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Who Does Your EDI Strategy Consider?

3 mins read

For most businesses, implementing an EDI strategy comes from a sincere desire to recognise, respect and celebrate the differences that make our teams great. However, in our eagerness to create the diverse environments, we can sometimes hyperfocus on specific protected characteristics and neglect inclusivity considerations for others. Disability inclusion tends to be an area where many businesses’ EDI strategies fall short.

It’s estimated that one in seven people in the UK are neurodivergent, but there is still a clear lack of understanding about neurodiversity in general and supporting neurodiversity in the workplace. In May 2022, City AM reported that employment tribunals relating to neurodivergence were up by a third in just one year. According to coaching platform Better Up, this may be because neurodiversity is not visible or well-represented in most workspaces.

What Is Neurodiversity?  

Neurodiversity is the range of differences in how people interpret and process information. This includes Autism, ADHD and dyslexia as well as less well-known challenges such as dyspraxia which affects physical co-ordination, dyscalculia which impacts number processing and synaesthesia, which is when you experience one or more of your physical senses through another. Neurodiversity also covers Tourette’s syndrome, Down syndrome, epilepsy, obsessive compulsive disorder, bipolar disorder, anxiety and depression.

Why We Need To Consider Neurodiversity In Business 

All employers in the UK have a legal responsibility to ensure that people are not treated less favourably than others due to their protected characteristics, so creating an environment where everyone can thrive should be a major priority when you’re developing an EDI strategy. Unfortunately, with biases often skewing an EDI approach, strategies are often focused primarily towards just one or two of these characteristics. This means colleagues may often struggle alone, which can impact their wellbeing, productivity and career aspirations. However, there are a few steps you can take to ensure your neurodivergent employees feel better supported.

Supporting Neurodiversity In The Workplace 

We can only create an inclusive environment once we become aware of our own biases, so the first step will always be to implement training across your teams. This is most important for people in recruiting roles or positions of authority. Without addressing our own biases, even the most thoroughly considered EDI strategy will fall flat. Once teams are trained, there are five simple adjustments you can make that will improve working life for your neurodivergent employees.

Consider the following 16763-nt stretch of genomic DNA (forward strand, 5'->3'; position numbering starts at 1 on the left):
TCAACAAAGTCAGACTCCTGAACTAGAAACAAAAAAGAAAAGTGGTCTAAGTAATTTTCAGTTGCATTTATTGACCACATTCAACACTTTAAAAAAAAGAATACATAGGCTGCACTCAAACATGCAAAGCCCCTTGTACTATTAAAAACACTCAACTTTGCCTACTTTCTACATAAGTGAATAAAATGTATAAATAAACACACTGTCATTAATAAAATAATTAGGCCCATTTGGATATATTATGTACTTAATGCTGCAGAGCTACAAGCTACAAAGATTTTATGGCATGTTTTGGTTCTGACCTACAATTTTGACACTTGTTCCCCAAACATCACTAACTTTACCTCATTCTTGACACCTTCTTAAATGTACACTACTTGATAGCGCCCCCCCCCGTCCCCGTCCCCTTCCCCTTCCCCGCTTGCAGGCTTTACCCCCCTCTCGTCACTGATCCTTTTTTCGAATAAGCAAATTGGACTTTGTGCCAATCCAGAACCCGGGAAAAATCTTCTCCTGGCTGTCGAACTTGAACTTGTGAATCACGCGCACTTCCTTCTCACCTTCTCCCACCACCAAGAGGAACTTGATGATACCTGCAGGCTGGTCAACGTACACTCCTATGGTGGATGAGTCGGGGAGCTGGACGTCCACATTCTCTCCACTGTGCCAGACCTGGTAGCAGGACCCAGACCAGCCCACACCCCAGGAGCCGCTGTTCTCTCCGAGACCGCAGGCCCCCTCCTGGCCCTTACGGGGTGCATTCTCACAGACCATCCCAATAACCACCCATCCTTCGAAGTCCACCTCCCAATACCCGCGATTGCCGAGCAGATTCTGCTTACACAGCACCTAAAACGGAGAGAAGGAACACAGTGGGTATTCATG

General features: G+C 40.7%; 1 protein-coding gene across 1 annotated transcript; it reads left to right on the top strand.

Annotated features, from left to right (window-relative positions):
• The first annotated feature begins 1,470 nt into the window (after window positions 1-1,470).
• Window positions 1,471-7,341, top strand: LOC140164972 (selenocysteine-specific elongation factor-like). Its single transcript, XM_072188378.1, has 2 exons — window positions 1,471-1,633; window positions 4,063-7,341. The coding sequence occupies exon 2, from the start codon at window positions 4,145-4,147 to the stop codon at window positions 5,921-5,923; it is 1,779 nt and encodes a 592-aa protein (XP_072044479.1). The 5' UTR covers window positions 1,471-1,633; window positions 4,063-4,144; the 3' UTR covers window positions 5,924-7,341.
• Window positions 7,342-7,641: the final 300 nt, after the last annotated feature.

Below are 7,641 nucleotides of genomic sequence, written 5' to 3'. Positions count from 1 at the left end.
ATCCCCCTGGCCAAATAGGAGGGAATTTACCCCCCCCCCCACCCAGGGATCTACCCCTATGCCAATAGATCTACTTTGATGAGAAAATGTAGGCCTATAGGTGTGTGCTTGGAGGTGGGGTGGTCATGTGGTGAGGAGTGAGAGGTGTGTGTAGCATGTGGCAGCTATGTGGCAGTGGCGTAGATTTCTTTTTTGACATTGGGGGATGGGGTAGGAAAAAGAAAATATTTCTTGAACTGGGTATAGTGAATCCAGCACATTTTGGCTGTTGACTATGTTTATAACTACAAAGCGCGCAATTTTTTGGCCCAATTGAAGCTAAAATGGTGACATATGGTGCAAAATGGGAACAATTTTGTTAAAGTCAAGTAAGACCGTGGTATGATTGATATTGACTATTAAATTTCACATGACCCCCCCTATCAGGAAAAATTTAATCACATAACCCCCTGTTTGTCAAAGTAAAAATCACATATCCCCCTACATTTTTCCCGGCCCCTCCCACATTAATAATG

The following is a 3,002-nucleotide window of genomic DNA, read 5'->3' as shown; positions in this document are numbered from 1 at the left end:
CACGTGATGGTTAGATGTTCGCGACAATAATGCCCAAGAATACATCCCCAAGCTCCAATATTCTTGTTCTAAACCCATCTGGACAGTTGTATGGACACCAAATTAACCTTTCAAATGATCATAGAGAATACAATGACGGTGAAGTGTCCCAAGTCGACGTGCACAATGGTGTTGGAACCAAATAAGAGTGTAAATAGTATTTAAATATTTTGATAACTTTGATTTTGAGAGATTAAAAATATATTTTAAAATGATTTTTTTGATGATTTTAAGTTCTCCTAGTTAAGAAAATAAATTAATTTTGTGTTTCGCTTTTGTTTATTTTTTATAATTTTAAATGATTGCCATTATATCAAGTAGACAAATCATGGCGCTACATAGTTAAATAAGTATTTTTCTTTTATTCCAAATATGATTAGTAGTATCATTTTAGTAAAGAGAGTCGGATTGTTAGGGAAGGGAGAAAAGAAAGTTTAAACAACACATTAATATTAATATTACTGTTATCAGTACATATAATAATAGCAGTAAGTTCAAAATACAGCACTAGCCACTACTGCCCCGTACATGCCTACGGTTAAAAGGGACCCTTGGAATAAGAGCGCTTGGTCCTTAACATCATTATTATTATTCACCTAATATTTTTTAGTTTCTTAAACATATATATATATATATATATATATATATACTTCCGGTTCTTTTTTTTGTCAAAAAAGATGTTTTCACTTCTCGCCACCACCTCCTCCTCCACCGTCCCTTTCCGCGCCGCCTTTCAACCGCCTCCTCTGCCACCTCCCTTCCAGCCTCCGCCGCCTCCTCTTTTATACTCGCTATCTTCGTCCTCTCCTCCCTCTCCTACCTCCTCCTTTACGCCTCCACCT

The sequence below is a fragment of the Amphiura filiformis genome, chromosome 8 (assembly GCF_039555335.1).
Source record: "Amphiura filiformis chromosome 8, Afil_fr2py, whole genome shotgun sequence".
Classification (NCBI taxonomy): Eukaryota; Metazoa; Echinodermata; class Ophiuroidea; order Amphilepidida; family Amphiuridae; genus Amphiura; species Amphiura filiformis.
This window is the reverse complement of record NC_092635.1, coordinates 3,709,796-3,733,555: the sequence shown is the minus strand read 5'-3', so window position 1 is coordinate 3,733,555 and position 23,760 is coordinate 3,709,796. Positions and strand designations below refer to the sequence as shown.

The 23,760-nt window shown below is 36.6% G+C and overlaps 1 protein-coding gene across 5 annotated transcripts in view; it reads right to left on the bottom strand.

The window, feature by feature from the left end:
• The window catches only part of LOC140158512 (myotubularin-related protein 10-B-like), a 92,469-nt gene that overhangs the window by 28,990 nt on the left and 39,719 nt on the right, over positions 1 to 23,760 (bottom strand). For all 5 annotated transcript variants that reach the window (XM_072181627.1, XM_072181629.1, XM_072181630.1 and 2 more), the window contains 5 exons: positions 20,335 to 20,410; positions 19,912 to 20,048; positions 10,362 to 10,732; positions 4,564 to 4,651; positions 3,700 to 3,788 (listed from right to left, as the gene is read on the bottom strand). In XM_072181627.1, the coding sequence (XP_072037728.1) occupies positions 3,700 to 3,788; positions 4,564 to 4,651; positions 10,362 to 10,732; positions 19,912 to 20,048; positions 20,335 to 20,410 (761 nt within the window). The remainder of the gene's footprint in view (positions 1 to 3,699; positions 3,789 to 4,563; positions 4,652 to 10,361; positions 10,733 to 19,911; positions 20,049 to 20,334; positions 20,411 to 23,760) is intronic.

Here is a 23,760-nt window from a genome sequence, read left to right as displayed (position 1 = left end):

1. Consider a holistic approach to the different ways your employees work. This means being open to compressed, flexible, hybrid and remote working patterns, or a combination thereof, so employees can work in a way that suits them and the company.
  2. Think about implementing resources and policies that can help staff reduce overwhelm. This could include things like designated quiet areas where people can regroup, supplying noise-cancelling headphones or adopting a frequent break policy to help people reset throughout the day.
  3. Neurodivergence can come with a lot of stigma, so speaking up when support is needed can be challenging. Sticking to regular check ins or starting up a mentoring scheme can help improve communication with your neurodivergent employees and make it easier to identify when and what support they need.
  4. Routines and consistency are key to making neurodivergent people feel supported, so common agile business practices such as hot desking, co-working spaces and last-minute travel can cause heightened levels of anxiety. Always aim to provide a familiar and stable environment to keep your people feeling calm and relaxed.
  5. Don’t expect superhuman abilities from your neurodivergent colleagues. In 2017, the Harvard Business Review published an article describing neurodivergence as a competitive advantage. While this may be true for some, feeding the misconception that neurodivergent employees have ‘superpowers’ can be very damaging and cause people to feel pressure or an extreme sense of guilt for not reaching those expectations.

The list above is not exhaustive and these ideas are the foundations of good company culture, which is beneficial for your neurotypical employees too! The difference is these policies are generally ‘nice-to-haves’ for neurotypical people, and while they boost wellbeing, they could continue to perform if these policies weren’t in place. For neurodivergent people, these small culture changes could be the difference between success and failure.

Implementing an EDI strategy that considers neurodiversity also protects your employee’s privacy if they don’t want to divulge information about their neurodivergence and will keep them focusing on the tasks at hand instead of how to navigate their day. This level of inclusion ultimately creates an environment where everyone feels empowered to make the adjustments they need to help them shine in their roles, leading to happy, fulfilled and engaged teams who know their employers are committed to helping them thrive.


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